Toshiko Akiyoshi: The Music Keeps Her Young
As the theatre was darkened during the Sunday evening performance, I was using, as I have on a number of other occasions, a small light attached to my key chain to enable me to scribble a few notes between each number. I was doing so during the Akiyoshi quartet's opening set when someone to my left hurled her program at me. It bounced off Betty, whizzed past my torso and landed at Wes Pfarner's feet. Needless to say, we were surprised, as it marked the first time anyone had ever objected to my using the light to take notes. While I'll admit that it could be troubling to some, I must affirm that I never use the light while the music is playing, only when those onstage are talking or otherwise preparing for the next selection. Reckoning that the offender had no more programs left to fling my way, I continued the note-taking until intermission, after which I moved from my choice dead-center seat in the mezzanine to a back-row seat where I could use the light without fear of encountering airborne missiles. Before doing so, however, I had to explain to a number of people who I was and why I was taking notes. If you've read this far you've already absorbed the results of my endeavor. As for the future, I can't say I won't visit the Lensic again, but you can bet I won't be going there any time I have to take notes.
Erwin Lehn: A Little-Known Giant Passes
Erwin Lehn, one of my musical heroes, died March 20 in Grunstadt, Germany, three months short of his ninety-first birthday. Why is he one of my heroes? Well, after World War II had ended, and with it the Nazis' ban on "swing music" (including jazz), Lehn was among the first to step up to the plate and form his own big band, originally called the Sudfunk-Tanzorchester (Southern Radio Dance Orchestra), which he led for forty years until his retirement in 1991. The orchestra continues today as one of Germany's finest under its new name, the SWR Big Band. Through the years a handful of American jazz artists spent time in the orchestra including trumpeters Don Rader and Lee Katzman and trombonists Bobby Burgess and Joe Gallardo, while Lehn's band and the SWR have welcomed such guest artists as trumpeters Maynard Ferguson, Chet Baker, Don Ellis, Arturo Sandoval and Bobby Shew; trombonists Rob McConnell, Frank Rosolino and Kai Winding; saxophonists Phil Woods, Sal Nistico, Herb Geller, Bill Holman, Frank Foster, Buddy Tate and Bob Mintzer; clarinetists Buddy DeFranco and Tony Scott, guitarist Barney Kessel and harmonica virtuoso Toots Thielemans. Although Lehn's ensemble began life as a dance orchestra, he soon turned toward contemporary jazz and made his name in that realm. Lehn's band was first-class in every respect, thanks to superior personnel including Bernd Rabe, one of the finest lead alto players I've ever heard. I was introduced to the band by another departed friend, Bill Swanson, and I'll always be grateful to him for that.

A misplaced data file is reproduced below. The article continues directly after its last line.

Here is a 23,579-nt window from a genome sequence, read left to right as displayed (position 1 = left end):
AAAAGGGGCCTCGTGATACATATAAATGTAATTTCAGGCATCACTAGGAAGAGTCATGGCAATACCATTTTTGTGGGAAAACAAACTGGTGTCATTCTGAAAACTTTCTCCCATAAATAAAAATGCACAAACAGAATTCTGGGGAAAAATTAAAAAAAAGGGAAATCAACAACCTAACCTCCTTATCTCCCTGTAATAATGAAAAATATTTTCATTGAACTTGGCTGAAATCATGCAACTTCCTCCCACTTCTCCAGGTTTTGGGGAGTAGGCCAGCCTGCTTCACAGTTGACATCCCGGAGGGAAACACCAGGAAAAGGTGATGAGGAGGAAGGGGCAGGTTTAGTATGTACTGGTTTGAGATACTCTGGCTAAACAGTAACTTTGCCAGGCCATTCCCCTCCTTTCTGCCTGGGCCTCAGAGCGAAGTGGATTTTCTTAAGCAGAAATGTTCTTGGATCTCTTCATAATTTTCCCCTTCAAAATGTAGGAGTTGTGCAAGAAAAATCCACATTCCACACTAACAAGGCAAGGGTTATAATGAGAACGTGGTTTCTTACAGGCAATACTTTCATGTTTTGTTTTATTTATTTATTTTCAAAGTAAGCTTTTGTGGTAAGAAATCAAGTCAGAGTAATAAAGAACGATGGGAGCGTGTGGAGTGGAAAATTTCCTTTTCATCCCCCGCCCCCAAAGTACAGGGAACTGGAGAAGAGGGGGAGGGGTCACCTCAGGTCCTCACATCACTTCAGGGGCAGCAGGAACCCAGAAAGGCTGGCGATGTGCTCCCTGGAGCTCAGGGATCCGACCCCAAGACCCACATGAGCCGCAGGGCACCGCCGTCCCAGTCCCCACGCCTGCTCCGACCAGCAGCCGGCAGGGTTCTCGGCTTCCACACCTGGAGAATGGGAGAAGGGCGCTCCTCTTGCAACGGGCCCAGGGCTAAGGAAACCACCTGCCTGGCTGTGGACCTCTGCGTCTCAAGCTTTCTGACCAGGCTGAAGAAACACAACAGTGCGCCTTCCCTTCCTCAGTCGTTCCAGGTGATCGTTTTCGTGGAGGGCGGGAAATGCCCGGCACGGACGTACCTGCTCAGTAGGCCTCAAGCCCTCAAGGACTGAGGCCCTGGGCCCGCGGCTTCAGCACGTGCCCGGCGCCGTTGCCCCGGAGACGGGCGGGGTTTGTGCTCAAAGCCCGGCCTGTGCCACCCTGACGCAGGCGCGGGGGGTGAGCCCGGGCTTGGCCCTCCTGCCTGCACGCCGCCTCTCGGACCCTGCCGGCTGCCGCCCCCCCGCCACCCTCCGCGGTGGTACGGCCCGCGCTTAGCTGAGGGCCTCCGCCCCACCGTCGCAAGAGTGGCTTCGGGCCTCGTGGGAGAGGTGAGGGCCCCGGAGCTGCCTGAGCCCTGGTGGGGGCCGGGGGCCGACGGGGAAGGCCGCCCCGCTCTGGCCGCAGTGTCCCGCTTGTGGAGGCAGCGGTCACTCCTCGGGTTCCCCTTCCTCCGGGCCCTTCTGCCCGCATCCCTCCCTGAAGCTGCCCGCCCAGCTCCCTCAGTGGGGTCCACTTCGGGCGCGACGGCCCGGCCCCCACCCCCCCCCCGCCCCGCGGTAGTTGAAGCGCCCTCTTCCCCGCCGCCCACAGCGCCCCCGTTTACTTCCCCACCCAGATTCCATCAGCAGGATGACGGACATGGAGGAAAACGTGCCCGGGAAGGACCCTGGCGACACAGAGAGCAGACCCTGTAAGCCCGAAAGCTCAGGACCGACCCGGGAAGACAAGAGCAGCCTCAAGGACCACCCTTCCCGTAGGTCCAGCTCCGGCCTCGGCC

Also Noted in Passing . . .
Dick Buckley, whose deep baritone voice was a welcome sound to jazz fans in the Chicago area for more than half a century as host of popular radio programs on WAAF, WAIT and for thirty-one years on WBEZ, died July 22 at age eighty-five. "To listen to Mr. Buckley," wrote arts critic Howard Reich, "was to receive an education in the inner workings of jazz, no matter how much you thought you knew about the subject." As one who listened often while working in the Chicago area from 1977-97, I'd second that. As a deejay in that part of the country, Buckley was second to none. He "retired" in 2008 when WBEZ slashed its jazz programming in favor of an all-talk format. That was a great loss to jazz in Chicago, as is his passing.
Wendell Logan, a composer of jazz and concert music who more than two decades ago founded the Jazz Studies department at the Oberlin (Ohio) Conservatory of Music, a part of Oberlin College, died June 15 in Cleveland. He was sixty-nine years old. Logan, who played saxophone and trumpet, joined the Oberlin faculty in 1973, but it was not until 1989 that he was able to make Jazz Studies a full-fledged major in which students can earn a bachelor of music degree. Before coming to Oberlin, Logan taught at Florida A&M, Ball State and Western Illinois universities. His honors include a Guggenheim Fellowship (1991), and his music has been recorded by Orion and other labels.